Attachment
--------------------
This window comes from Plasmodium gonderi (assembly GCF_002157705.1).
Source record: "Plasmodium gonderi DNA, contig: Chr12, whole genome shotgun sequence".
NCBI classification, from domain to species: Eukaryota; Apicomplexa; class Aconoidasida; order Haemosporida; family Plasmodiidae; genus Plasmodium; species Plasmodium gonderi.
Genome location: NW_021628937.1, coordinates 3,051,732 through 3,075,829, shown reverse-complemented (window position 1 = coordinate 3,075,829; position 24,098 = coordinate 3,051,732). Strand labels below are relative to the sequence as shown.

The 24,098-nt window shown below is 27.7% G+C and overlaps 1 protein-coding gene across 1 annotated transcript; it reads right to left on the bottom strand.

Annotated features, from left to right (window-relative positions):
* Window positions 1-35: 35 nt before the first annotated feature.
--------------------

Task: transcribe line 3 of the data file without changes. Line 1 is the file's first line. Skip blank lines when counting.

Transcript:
NCBI classification, from domain to species: Eukaryota; Apicomplexa; class Aconoidasida; order Haemosporida; family Plasmodiidae; genus Plasmodium; species Plasmodium gonderi.